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Journal Article

Citation

Garrey SK, Welch AE, Jacobson MH, Brackbill RM, Gargano LM. Int. J. Environ. Res. Public Health 2020; 17(15): e5327.

Copyright

(Copyright © 2020, MDPI: Multidisciplinary Digital Publishing Institute)

DOI

10.3390/ijerph17155327

PMID

32722103

Abstract

The self-medication hypothesis may explain the co-morbidity of affective and substance use disorders. Research shows increased prevalence, frequency, and intensity of binge drinking and post-traumatic stress disorder (PTSD) among those directly exposed to the 9/11 terrorist attacks on the World Trade Center (WTC), however, little is known about PTSD symptomology and intentional self-medication with alcohol (ISMA) among this group. We used WTC Health Registry data (N = 28,935) to describe the relationship between ISMA and specific symptom clusters of probable 9/11-related PTSD, the number of PTSD symptom clusters endorsed, and binge drinking intensity. Multivariable logistic regression models were used to estimate the adjusted odds ratios (AORs) and 95% confidence intervals (CI). ISMA was most strongly associated with the hyperarousal PTSD symptom cluster (AOR = 2.04 [1.88, 2.21]) and the endorsement of one (AOR = 1.80 CI [1.65, 1.95]), two (AOR = 2.51 CI [2.28, 2.77]), or three (AOR = 2.84 CI [2.55, 3.17]) PTSD symptom clusters, indicating a clear dose-response relationship. A significant number of 9/11-exposed persons continue to experience PTSD symptoms and engage in ISMA as a potential coping mechanism. Repeated screenings for self-medicative alcohol use among survivors of mass traumas with PTSD symptoms is of public health importance.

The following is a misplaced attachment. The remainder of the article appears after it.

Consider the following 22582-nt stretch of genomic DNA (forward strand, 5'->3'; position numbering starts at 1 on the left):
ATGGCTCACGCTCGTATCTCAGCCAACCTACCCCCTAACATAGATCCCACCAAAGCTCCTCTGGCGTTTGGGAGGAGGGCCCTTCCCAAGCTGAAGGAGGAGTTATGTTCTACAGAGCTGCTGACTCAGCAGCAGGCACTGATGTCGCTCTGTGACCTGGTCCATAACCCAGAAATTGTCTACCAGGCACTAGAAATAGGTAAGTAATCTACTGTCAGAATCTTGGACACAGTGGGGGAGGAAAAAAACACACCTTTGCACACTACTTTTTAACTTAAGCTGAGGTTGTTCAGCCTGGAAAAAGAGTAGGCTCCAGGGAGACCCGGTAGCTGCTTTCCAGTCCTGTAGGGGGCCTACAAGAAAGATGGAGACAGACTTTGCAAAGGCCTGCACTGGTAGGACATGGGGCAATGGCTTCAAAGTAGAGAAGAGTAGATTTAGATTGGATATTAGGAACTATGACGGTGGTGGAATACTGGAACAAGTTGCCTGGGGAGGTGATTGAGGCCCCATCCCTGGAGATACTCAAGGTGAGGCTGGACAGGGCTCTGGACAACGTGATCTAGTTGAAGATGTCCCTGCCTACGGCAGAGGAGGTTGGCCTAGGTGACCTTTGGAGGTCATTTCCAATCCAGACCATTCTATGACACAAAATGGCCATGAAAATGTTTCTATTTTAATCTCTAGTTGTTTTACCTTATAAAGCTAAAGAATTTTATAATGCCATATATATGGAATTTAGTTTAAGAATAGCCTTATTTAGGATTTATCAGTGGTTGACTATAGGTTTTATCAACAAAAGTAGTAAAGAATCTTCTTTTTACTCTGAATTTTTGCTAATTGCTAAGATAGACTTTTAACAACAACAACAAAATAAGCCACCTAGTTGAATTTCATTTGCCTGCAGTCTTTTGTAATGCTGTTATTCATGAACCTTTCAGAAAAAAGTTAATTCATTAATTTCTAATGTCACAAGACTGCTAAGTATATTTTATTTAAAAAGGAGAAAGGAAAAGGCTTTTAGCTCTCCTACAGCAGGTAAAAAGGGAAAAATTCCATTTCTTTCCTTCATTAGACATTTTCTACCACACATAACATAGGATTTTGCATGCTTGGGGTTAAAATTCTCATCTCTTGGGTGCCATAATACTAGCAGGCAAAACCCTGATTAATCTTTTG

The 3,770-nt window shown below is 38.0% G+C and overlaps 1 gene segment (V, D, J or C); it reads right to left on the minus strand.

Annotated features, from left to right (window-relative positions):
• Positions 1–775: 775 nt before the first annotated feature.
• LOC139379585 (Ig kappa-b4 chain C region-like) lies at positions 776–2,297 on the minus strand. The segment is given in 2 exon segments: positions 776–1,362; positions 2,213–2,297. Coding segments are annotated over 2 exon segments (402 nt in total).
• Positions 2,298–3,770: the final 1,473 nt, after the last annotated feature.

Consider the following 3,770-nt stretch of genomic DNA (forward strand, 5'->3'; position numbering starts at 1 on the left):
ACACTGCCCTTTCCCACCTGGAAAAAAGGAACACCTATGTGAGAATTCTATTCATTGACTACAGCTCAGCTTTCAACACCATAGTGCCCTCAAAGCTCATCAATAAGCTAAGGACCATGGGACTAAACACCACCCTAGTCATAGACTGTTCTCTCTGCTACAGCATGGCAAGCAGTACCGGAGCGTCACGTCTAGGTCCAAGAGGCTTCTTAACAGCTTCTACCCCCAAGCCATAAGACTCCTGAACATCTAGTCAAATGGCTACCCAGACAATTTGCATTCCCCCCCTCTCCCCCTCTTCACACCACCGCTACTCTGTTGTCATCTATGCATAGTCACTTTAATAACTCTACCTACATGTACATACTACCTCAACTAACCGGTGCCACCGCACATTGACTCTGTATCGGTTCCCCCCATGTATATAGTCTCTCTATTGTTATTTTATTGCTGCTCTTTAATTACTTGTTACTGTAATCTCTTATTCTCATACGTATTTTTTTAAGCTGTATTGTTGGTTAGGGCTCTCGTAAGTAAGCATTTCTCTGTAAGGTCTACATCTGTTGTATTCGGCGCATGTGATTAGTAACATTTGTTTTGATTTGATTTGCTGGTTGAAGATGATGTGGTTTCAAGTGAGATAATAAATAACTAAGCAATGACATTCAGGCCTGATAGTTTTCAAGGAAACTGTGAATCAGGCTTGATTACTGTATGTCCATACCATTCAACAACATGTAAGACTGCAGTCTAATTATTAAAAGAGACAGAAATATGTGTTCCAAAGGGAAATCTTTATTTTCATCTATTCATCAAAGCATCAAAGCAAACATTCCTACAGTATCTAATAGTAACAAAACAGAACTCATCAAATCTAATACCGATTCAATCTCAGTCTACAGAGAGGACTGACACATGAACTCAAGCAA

Language: en

Keywords

PTSD; alcohol use disorder; disaster epidemiology; self-medication hypothesis; September 11th

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